Green Lantern movie poster

Seven months ago I couldn’t contain my excitement when the first Green Lantern trailer was released. In two-and-a-half-minutes, the trailer gave audiences everywhere a taste of what to expect: there was your basic superhero origin story, casting was spot-on, and the visuals looked fantastic. I was literally antsy to see some of my favorite Green Lantern Corps characters brought to life on the big screen.

Starring a slew of talented (and somewhat lesser-known actors), and directed by Martin Campbell – credited for the rebirth of the James Bond franchise, I think a lot of people were hoping for the same magic that made Iron Man such a success. Both films featured a lead character that’s generally known for being a dick, both had casts that made fans go, “Wha-!?!” and both had iffy odds of being “blockbuster material.”  Unfortunately, with a meandering plotline that took the audience through some confusing and sometimes boring scenes, all I can say is that Green Lantern is just okay.

(Spoilers below.)

The main story, if it wasn’t too obvious from the trailers, revolves around a reckless pilot who receives a ring with the ability to form energy into whatever he can imagine. And I suppose that’s the problem I had with this movie – that it revolves around Hal Jordan.

Hal Jordan is a dick.

In a movie about the vastness of space and the introduction of the Green Lantern Corps, I was hoping to see the first superhero movie that acknowledged that sometimes you can’t do it alone and have to rely on teamwork to succeed. Having Sinestro, Tomar-Re and Hal get in the trenches and fight the bad guy – that would’ve been amazing and would’ve made for a believable friendship between the Lanterns.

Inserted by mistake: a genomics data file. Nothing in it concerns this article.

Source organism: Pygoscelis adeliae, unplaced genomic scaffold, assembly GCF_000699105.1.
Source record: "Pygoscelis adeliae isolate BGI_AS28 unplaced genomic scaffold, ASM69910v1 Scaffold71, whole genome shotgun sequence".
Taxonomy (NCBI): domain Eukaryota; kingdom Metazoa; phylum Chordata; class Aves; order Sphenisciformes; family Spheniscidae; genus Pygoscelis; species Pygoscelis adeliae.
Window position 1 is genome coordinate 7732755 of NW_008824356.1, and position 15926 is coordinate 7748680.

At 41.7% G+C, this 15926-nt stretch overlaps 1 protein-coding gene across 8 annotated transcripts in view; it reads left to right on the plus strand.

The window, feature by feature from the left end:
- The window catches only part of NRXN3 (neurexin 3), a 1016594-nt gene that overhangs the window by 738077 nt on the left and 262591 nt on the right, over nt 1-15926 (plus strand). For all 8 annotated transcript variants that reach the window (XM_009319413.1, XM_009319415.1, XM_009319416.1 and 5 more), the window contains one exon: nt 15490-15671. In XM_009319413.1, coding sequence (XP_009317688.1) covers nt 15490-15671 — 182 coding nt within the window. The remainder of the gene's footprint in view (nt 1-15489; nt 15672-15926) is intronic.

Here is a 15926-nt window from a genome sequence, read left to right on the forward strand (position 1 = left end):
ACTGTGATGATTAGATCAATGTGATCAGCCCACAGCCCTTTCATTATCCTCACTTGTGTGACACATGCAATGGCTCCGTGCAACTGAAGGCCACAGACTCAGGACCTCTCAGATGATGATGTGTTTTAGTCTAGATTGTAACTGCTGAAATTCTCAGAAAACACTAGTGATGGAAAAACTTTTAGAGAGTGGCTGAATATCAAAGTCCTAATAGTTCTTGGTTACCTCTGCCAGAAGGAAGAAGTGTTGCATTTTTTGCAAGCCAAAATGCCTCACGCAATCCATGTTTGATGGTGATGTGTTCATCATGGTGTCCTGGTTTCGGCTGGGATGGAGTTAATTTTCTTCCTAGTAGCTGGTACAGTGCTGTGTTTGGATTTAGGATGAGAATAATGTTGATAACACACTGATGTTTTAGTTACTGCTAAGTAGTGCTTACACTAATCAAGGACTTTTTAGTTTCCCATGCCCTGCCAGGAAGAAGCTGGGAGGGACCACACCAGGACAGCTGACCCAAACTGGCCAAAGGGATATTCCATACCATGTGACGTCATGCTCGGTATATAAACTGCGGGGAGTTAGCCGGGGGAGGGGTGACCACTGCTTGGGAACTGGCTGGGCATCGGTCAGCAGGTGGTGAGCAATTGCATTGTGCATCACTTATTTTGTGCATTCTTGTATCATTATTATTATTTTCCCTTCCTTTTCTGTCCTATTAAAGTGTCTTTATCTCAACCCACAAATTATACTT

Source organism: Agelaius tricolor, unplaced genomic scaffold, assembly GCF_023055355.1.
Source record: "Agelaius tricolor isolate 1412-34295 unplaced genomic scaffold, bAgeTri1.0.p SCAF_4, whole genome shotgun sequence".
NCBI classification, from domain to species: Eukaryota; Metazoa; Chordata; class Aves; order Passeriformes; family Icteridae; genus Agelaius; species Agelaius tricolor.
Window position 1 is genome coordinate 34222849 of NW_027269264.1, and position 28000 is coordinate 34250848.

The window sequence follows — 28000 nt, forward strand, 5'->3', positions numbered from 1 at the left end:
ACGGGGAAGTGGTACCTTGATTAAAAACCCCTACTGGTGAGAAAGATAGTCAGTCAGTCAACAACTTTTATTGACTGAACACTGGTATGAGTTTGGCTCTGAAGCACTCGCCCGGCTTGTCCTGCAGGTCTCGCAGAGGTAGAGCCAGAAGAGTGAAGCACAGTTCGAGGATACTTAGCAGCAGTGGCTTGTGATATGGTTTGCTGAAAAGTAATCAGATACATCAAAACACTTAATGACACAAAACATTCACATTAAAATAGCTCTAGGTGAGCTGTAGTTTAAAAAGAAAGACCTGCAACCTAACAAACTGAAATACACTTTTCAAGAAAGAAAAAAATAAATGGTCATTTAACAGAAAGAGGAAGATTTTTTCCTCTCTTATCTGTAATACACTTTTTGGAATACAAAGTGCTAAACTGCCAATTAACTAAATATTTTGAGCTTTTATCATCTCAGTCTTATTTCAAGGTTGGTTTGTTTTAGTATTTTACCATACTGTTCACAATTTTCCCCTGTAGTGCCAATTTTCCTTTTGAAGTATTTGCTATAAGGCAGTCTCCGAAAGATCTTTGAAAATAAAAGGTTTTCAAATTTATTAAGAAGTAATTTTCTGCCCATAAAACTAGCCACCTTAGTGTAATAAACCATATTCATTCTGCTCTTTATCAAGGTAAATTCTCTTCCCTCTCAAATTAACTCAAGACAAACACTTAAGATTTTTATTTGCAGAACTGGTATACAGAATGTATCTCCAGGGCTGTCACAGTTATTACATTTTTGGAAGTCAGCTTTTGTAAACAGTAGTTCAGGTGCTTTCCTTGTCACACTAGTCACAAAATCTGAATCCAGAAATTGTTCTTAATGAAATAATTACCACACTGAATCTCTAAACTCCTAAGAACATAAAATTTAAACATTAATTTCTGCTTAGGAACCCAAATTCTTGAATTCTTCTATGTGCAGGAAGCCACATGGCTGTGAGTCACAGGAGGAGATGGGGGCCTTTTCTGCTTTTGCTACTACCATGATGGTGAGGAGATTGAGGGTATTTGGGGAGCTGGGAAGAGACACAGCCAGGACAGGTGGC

Instead, Hal fights not one major bad guy, but two! And he does it without anyone’s help because he’s such a badass. There’s really no character growth or acceptance that sometimes things are bigger than you are, which was unfortunate. The idea that someone can learn in a few hours what other Green Lanterns take years to acquire, and defeat the greatest enemy the entire Corps has encountered just because “the boy’s got moxie” is laughable.

Despite Green Lantern‘s weaknesses, there were also quite a few strengths.

The cast didn’t just look the part, they acted the part, which is sometimes rare in these types of films. Ryan Reynolds plays a douchebag very well, Blake Lively plays a good hard-ass career woman, Mark Strong is Sinestro, and Peter Sarsgaard made Hector Hammond both sympathetic and creepy-as-hell. Of the entire cast, I was most impressed with Lively’s performance. When news of her being cast as Ferris came out, I was apprehensive based on her past work on The Sisterhood of the Traveling Pants and Gossip Girls. Did she really have the balls to play Carol? Yes, I’d say she does.

Aside from the really good cast, the CGI was ridiculously good. The first 10 minutes of this movie felt like I was going to see my generation’s Star Wars. It felt both realistic and artistic – if that’s possible. But maybe the breathtaking space sequences were a disservice to the movie as a whole? I know I felt bummed out when we’re taken through space and end up in Hal Jordan’s apartment. I wanted more space and less Earth. I wanted to be taken away.

Overall, this movie was an entertaining and mindless action movie – especially for those who don’t know the Green Lantern mythos. Because I knew the comics, Green Lantern was an example of an average superhero movie that failed to live up to expectations. All I could see was the potential the series had for a great movie instead of what I was given.

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